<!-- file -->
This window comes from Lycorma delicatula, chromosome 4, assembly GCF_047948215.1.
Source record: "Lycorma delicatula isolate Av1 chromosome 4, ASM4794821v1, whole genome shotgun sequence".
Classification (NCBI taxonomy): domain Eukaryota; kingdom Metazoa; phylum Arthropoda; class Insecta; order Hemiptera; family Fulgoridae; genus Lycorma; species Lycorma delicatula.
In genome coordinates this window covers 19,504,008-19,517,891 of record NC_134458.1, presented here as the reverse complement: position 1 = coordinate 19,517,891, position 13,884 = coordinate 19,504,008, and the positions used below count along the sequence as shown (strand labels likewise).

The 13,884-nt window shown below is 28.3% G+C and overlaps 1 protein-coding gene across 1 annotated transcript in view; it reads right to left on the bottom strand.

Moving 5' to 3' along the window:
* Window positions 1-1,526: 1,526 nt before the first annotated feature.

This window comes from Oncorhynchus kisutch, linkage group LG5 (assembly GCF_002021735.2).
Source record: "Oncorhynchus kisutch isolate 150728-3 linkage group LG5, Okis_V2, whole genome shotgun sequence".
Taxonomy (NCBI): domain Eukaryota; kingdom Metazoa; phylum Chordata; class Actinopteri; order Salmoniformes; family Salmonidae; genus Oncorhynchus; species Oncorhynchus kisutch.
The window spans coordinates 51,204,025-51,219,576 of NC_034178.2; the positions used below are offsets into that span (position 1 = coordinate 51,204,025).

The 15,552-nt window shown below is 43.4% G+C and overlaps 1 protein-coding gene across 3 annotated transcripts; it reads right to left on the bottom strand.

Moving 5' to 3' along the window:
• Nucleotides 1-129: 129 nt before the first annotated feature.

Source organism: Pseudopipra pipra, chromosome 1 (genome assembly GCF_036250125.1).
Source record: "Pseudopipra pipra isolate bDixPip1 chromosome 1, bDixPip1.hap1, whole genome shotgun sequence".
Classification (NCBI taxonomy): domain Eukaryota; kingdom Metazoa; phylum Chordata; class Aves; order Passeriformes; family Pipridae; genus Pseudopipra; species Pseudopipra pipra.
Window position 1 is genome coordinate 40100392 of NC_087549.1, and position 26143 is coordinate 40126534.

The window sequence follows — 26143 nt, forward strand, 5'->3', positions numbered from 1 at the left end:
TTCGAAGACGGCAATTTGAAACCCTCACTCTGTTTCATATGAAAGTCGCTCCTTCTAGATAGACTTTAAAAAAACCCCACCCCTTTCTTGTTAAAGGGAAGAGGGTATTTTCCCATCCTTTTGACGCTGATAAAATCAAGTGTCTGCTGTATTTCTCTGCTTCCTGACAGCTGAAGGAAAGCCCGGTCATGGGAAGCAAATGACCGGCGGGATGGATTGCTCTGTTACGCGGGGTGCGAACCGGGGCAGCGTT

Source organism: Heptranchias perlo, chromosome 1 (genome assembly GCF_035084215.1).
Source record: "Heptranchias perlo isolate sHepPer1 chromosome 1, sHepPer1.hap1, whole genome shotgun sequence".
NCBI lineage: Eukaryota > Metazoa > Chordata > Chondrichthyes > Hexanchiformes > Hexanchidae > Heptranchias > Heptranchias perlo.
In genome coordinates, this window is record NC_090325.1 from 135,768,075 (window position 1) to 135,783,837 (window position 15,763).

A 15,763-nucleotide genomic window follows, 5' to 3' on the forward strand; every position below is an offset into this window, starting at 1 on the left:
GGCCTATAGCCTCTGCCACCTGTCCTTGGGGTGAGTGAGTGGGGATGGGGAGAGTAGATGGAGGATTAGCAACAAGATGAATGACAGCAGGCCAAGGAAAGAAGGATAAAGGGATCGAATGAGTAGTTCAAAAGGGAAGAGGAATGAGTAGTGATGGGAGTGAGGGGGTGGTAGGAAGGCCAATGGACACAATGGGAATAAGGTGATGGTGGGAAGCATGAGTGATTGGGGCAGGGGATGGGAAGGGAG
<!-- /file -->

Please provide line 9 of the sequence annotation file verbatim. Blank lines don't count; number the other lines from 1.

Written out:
Source record: "Oncorhynchus kisutch isolate 150728-3 linkage group LG5, Okis_V2, whole genome shotgun sequence".